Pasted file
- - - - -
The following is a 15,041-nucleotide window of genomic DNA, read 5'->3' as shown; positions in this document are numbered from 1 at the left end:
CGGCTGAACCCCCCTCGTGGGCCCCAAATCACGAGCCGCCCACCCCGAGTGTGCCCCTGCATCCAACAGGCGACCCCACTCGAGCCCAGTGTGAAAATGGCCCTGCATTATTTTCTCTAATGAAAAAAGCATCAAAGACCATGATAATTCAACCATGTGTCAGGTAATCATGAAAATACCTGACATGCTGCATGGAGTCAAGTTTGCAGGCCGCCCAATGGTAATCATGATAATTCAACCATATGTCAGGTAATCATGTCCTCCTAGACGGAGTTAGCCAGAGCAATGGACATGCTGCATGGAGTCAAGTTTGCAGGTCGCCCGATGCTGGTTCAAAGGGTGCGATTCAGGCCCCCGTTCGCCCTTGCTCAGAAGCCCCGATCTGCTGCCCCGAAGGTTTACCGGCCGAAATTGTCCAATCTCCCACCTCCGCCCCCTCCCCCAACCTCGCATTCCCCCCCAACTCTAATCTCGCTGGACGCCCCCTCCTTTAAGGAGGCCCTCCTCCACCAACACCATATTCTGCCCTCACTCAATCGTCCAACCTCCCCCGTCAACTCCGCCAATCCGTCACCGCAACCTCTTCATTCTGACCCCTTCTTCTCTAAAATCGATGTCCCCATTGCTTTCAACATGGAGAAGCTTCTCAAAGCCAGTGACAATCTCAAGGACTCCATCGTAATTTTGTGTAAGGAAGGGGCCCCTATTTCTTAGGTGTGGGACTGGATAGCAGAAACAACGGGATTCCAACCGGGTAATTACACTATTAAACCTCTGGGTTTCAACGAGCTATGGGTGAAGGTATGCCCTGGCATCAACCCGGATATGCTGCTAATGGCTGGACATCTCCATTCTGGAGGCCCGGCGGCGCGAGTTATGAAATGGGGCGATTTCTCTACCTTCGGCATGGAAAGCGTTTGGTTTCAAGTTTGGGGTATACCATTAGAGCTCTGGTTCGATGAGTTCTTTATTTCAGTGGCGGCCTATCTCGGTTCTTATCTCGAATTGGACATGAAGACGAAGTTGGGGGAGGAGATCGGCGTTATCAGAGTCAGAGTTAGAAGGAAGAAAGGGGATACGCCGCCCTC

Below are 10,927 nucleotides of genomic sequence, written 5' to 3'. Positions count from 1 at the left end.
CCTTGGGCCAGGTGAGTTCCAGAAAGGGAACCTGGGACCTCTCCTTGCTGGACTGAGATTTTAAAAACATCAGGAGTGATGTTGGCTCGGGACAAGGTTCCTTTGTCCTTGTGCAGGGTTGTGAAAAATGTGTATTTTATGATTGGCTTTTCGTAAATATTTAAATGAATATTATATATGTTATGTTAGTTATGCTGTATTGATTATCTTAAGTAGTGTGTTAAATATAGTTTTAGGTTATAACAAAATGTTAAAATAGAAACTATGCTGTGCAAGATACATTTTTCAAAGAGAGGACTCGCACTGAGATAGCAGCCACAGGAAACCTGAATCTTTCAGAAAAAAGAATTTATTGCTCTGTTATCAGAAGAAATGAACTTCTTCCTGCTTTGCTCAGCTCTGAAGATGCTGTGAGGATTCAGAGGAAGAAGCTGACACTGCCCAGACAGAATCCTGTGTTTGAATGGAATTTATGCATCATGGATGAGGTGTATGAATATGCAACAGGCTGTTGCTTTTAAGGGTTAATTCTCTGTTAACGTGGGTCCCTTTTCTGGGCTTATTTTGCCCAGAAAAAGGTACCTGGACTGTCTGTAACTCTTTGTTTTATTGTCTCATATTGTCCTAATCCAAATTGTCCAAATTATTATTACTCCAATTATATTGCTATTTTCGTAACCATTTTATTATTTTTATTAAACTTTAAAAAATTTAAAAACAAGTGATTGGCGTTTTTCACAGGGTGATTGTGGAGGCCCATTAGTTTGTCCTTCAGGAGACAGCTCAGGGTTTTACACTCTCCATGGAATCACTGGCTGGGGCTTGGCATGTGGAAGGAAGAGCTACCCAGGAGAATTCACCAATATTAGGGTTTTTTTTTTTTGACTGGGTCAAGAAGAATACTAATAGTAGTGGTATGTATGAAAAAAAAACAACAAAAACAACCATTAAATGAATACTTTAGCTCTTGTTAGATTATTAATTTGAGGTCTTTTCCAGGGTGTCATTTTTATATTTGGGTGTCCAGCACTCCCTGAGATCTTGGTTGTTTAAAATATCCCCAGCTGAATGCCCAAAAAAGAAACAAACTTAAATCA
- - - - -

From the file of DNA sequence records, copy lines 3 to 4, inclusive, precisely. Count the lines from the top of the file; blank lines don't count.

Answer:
Below are 10,927 nucleotides of genomic sequence, written 5' to 3'. Positions count from 1 at the left end.
CCTTGGGCCAGGTGAGTTCCAGAAAGGGAACCTGGGACCTCTCCTTGCTGGACTGAGATTTTAAAAACATCAGGAGTGATGTTGGCTCGGGACAAGGTTCCTTTGTCCTTGTGCAGGGTTGTGAAAAATGTGTATTTTATGATTGGCTTTTCGTAAATATTTAAATGAATATTATATATGTTATGTTAGTTATGCTGTATTGATTATCTTAAGTAGTGTGTTAAATATAGTTTTAGGTTATAACAAAATGTTAAAATAGAAACTATGCTGTGCAAGATACATTTTTCAAAGAGAGGACTCGCACTGAGATAGCAGCCACAGGAAACCTGAATCTTTCAGAAAAAAGAATTTATTGCTCTGTTATCAGAAGAAATGAACTTCTTCCTGCTTTGCTCAGCTCTGAAGATGCTGTGAGGATTCAGAGGAAGAAGCTGACACTGCCCAGACAGAATCCTGTGTTTGAATGGAATTTATGCATCATGGATGAGGTGTATGAATATGCAACAGGCTGTTGCTTTTAAGGGTTAATTCTCTGTTAACGTGGGTCCCTTTTCTGGGCTTATTTTGCCCAGAAAAAGGTACCTGGACTGTCTGTAACTCTTTGTTTTATTGTCTCATATTGTCCTAATCCAAATTGTCCAAATTATTATTACTCCAATTATATTGCTATTTTCGTAACCATTTTATTATTTTTATTAAACTTTAAAAAATTTAAAAACAAGTGATTGGCGTTTTTCACAGGGTGATTGTGGAGGCCCATTAGTTTGTCCTTCAGGAGACAGCTCAGGGTTTTACACTCTCCATGGAATCACTGGCTGGGGCTTGGCATGTGGAAGGAAGAGCTACCCAGGAGAATTCACCAATATTAGGGTTTTTTTTTTTTGACTGGGTCAAGAAGAATACTAATAGTAGTGGTATGTATGAAAAAAAAACAACAAAAACAACCATTAAATGAATACTTTAGCTCTTGTTAGATTATTAATTTGAGGTCTTTTCCAGGGTGTCATTTTTATATTTGGGTGTCCAGCACTCCCTGAGATCTTGGTTGTTTAAAATATCCCCAGCTGAATGCCCAAAAAAGAAACAAACTTAAATCA